Reverend Charles H. Baldwin (C.H. Baldwin), 73, was killed when he was struck by a ten-pound rock thrown from a convertible driven by four white men. C.H. Baldwin was walking a cow across the street when the men struck him with the rock. The rock hit his leg and his head hit the pavement as he fell to the ground. He died on the way to Huntsville hospital. Police arrested Charles Connally, 31, William Walling, 22, Walter Thompson, 20 and Doc Hill, 22. The four defendants, all from New Hope, Alabama, worked for manufacturing companies and textile mills in the area.
The sheriff stated that the men claimed the assault was a “prank.” At the time, there was a great deal of tension between poor whites and blacks, in part due to competition for work.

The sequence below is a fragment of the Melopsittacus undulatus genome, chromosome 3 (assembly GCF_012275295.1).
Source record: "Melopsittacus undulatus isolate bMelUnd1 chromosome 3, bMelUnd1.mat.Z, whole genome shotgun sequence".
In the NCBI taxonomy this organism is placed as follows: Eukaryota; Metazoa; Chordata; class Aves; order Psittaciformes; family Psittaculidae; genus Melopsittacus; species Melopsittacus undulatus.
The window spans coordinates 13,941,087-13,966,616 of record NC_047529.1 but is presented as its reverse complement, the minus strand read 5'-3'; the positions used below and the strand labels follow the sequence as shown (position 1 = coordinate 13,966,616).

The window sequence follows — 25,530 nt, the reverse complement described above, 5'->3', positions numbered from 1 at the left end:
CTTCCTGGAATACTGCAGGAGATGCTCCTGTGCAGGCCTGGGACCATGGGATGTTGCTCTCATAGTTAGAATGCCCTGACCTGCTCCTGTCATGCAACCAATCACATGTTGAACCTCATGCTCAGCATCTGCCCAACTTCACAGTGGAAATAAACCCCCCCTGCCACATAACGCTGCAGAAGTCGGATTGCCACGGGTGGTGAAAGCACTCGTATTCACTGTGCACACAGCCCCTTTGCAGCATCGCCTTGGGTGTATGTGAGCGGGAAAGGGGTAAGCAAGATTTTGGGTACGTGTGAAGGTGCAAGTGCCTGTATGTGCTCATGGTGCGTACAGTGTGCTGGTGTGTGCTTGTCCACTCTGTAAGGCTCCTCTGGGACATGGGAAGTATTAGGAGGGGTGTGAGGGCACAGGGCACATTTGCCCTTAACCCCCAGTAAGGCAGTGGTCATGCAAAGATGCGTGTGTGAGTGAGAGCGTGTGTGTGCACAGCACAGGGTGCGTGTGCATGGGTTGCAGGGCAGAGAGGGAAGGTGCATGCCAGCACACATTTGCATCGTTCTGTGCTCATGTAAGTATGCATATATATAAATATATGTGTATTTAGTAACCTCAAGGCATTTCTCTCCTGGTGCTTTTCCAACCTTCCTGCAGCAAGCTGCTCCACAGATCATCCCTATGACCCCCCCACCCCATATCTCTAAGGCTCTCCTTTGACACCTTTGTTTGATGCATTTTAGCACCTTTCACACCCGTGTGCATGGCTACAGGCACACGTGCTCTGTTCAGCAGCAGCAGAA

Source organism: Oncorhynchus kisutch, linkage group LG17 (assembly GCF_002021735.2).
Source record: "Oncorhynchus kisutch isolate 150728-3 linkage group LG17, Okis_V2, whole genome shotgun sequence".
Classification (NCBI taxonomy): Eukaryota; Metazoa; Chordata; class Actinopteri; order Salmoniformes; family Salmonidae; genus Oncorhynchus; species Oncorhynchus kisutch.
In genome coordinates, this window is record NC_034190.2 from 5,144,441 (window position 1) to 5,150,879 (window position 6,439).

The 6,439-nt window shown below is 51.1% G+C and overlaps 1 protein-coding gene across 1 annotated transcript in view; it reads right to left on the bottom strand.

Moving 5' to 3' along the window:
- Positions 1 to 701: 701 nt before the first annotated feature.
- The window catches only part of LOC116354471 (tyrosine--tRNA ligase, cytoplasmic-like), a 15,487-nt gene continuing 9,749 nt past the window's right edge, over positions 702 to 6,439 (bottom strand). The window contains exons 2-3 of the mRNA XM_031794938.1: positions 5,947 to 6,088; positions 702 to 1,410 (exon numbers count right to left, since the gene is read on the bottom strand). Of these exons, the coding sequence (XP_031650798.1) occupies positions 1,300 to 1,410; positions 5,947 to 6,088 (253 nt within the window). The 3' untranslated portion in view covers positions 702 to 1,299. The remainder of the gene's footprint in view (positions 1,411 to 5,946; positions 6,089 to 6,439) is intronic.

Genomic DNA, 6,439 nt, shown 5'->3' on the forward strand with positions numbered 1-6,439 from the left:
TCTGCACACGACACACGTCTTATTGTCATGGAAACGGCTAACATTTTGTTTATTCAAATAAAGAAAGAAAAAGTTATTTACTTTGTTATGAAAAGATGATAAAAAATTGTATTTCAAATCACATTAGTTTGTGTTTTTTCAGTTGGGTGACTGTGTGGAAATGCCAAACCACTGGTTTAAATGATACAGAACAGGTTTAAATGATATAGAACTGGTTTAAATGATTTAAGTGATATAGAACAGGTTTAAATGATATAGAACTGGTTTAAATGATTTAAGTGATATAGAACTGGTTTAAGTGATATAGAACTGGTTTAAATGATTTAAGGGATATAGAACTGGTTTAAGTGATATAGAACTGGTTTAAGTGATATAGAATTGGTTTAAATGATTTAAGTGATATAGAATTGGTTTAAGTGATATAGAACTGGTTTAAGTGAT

In 1954, the population of Huntsville was only 8,000. Seven cotton mills surrounding the town were incorporated into it in 1956, doubling the population. The town grew quickly, and by 1957 there were 32,000 people in Huntsville. In 1956, the town was known for extreme racism.
Although Charles Connally was driving the car, he was not charged. Neither was passenger William Walling. Walter Thompson was charged with murder, but the charges were dropped when he agreed to testify against Doc Hill. After a four day jury trial, Doc Hill was sentenced to manslaughter. The manslaughter verdict was based on the jury’s conclusion that because the men did not know C.H. Baldwin, it was an accident. Hill was sentenced to a one year term of “hard labor.” The District Attorney was Glenn Manning. The defense lawyer was the well-known Ralph Ford.